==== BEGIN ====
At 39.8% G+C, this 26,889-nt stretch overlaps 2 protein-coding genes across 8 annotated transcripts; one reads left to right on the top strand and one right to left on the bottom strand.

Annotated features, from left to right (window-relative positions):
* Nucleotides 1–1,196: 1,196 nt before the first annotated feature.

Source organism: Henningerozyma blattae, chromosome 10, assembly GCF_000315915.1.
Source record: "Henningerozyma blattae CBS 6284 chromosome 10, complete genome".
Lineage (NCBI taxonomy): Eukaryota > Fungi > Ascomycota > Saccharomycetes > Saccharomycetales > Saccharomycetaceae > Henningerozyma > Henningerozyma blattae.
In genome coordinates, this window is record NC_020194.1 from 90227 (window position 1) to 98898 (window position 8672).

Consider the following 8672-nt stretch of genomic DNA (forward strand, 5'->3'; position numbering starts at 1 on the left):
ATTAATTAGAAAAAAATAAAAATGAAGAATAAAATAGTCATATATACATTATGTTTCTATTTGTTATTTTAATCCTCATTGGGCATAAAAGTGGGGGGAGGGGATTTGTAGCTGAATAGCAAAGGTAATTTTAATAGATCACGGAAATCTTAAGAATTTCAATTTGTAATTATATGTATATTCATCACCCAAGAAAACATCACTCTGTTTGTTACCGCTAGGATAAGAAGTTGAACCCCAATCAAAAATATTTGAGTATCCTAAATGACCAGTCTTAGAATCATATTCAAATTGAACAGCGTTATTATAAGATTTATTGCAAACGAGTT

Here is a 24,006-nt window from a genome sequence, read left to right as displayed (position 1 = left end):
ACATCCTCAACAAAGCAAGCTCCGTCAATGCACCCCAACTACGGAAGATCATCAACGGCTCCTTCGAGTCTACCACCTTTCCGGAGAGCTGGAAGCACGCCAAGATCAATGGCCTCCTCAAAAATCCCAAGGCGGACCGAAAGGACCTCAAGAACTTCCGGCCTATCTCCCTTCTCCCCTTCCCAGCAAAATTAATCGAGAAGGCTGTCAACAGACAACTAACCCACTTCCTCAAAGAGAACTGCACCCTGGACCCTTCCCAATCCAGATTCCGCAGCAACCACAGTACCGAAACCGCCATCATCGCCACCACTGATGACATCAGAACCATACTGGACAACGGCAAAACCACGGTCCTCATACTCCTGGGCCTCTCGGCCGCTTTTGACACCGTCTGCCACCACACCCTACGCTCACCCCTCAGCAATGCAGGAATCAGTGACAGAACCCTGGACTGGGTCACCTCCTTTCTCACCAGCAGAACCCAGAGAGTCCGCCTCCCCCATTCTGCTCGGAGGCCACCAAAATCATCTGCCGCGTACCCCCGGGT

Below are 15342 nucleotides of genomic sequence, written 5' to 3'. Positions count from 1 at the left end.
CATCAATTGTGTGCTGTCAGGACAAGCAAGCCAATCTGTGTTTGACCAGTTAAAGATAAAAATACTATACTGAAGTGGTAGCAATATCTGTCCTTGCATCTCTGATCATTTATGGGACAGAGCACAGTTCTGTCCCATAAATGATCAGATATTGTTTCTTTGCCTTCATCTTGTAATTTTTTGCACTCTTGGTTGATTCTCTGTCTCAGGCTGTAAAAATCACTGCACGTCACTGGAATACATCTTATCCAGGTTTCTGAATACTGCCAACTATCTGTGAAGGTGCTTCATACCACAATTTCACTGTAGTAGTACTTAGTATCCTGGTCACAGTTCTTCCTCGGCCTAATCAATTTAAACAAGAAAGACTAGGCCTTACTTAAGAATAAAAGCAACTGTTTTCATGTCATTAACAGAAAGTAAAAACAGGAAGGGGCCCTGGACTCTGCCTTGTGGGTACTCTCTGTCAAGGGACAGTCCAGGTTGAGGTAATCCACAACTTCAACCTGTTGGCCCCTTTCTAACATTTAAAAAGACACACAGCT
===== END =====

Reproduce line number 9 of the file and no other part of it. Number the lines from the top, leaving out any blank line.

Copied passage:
ATTAATTAGAAAAAAATAAAAATGAAGAATAAAATAGTCATATATACATTATGTTTCTATTTGTTATTTTAATCCTCATTGGGCATAAAAGTGGGGGGAGGGGATTTGTAGCTGAATAGCAAAGGTAATTTTAATAGATCACGGAAATCTTAAGAATTTCAATTTGTAATTATATGTATATTCATCACCCAAGAAAACATCACTCTGTTTGTTACCGCTAGGATAAGAAGTTGAACCCCAATCAAAAATATTTGAGTATCCTAAATGACCAGTCTTAGAATCATATTCAAATTGAACAGCGTTATTATAAGATTTATTGCAAACGAGTT